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EVGA SC17 Gaming Laptop First Look

Benchmarks And Conclusion

[Update: After publishing this article, EVGA sent us a new BIOS update that will ship with the SC17 that features several performance tweaks including better battery life and an updated fan curve, which the company says should improve (if not prevent) the thermal throttling we experienced in some of our tests. We like that EVGA is taking feedback for its first gaming laptop seriously and is actively making adjustments even before it ships.]

We used several synthetic benchmarks to test the SC17, including PCMark 8, 3DMark Fire Strike and Unigine Valley. We also ran in-game sequences in Metro: Last Light Redux and Bioshock Infinite for real-world results. Rather than leaning on GFXBench for our estimated battery life testing, we borrowed a page from Nvidia's playbook for measuring run time away from the wall. We'll go into more detail about our methodology shortly.

EVGA's SC17 is being compared to a few recently-reviewed laptops, including the Acer Predator 15 sporting the same GeForce GTX 980M graphics module and a similar memory configuration. We even went back and retested Acer's submission in an attempt to answer some of the questions we left open-ended in our original first-look. The lesser-equipped and almost-as-expensive Doghouse Mobius ES and overpowered Origin PC EON17-SLX make it into our charts as well.

We'd only be telling half of this laptop's story if we tested its performance at stock settings exclusively. Fortunately, EVGA's Precision Mobile software has a predefined overclocking profile that can be turned on and off using the utility or a hotkey. This increases the CPU clock speed up to a maximum of 4GHz and boosts the base clock speed and memory frequency of the GPU by 76MHz and 202MHz, respectively. So, we tested the SC17 at both stock and overclocked settings. With a bit of time and effort, you should be able to squeeze even more performance from the system.

EVGA SC17 Gaming LaptopView Deal

Synthetic Benchmark – PCMark 8

Initially, the SC17's PCMark 8 benchmark numbers made us nervous. They were uncharacteristically low for such a powerful system. Examining the results closely revealed erratic CPU clock rates and drastic changes in temperatures during the tests, a tell-tale sign of thermal throttling. After enabling EVGA's Fan Boost in Precision Mobile, the cooling system sprang into action (though it wasn't horribly loud) and the SC17 performed more like it should. We even reran the tests on the Acer Predator 15 with the fans on max (suspecting its unusual results from our hands-on analysis could have been caused by similar thermal restrictions), and the new scores are shown in the chart above.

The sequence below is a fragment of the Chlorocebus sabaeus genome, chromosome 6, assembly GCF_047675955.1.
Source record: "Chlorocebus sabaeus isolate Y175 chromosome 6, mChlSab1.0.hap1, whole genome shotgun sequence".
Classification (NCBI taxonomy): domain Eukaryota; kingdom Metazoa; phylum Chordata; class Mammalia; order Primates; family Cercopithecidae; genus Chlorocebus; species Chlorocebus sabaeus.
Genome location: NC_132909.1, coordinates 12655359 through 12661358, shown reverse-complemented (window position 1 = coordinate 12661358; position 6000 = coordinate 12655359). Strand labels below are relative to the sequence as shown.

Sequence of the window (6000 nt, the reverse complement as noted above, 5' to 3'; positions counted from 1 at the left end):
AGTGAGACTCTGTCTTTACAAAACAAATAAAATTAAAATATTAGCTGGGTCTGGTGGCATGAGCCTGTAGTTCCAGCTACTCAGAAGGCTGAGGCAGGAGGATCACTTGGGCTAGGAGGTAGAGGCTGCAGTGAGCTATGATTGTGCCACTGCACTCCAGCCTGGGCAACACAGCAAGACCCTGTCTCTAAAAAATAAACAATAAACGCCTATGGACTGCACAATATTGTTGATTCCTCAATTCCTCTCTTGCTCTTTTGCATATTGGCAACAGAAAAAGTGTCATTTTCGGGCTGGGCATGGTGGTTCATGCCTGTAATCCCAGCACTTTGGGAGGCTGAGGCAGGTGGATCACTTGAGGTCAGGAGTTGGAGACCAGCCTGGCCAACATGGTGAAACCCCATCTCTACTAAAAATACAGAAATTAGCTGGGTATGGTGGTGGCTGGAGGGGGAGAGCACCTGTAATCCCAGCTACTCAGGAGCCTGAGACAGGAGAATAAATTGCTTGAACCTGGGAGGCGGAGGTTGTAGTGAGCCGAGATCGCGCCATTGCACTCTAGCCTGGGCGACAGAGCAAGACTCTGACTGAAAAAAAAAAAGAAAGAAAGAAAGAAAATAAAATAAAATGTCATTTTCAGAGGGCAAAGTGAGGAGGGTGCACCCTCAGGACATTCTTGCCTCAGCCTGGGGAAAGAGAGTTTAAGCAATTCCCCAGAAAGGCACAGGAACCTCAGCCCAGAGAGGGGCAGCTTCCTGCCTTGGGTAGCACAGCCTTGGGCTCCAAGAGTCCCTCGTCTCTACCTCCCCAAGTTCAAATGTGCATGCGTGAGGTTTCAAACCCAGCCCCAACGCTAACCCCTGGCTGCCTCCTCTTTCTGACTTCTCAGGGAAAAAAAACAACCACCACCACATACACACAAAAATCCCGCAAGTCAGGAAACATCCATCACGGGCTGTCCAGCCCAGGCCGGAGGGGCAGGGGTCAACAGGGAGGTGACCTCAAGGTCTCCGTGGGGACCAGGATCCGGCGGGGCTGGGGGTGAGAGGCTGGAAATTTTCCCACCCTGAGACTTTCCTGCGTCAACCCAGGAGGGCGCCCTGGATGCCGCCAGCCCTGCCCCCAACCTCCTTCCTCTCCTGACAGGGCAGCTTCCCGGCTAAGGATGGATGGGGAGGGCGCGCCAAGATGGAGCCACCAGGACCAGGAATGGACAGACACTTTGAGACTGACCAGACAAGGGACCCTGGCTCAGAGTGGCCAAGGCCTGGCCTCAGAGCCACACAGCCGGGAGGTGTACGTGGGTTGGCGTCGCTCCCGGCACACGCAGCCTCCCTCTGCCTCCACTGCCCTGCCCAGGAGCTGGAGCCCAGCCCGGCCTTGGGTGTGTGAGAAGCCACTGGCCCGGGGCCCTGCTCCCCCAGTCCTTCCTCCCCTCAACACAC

With its fans properly exhausting heat, the EVGA SC17 performs slightly better than Acer's machine. This isn't a surprise; the Core i7-6820HK's 100MHz lead should result in slightly higher productivity scores, and that's exactly what we see here. What is surprising are the impressive gains the laptop musters after enabling EVGA's preset SC mode overclocked settings, which boost the SC17 several hundred points above its closest competition in PCMark 8. Of course, the EON17-SLX and its desktop-class components lead the field.

Synthetic Benchmark – 3DMark Fire Strike

The EVGA SC17 makes easy work of 3DMark Fire Strike, predictably besting the Mobius ES and earning a nearly identical overall score as the Predator 15. As expected, the SC17 performs better than Acer in the physics portion of the benchmark because of the higher stock CPU clock rate, a lead that significantly increases after overclocking. The overclocked SC17 even nips at the heels of the mighty EON17-SLX (at stock clock speeds) in the physics test, trailing Origin PC's high-end monster by only a few hundred points.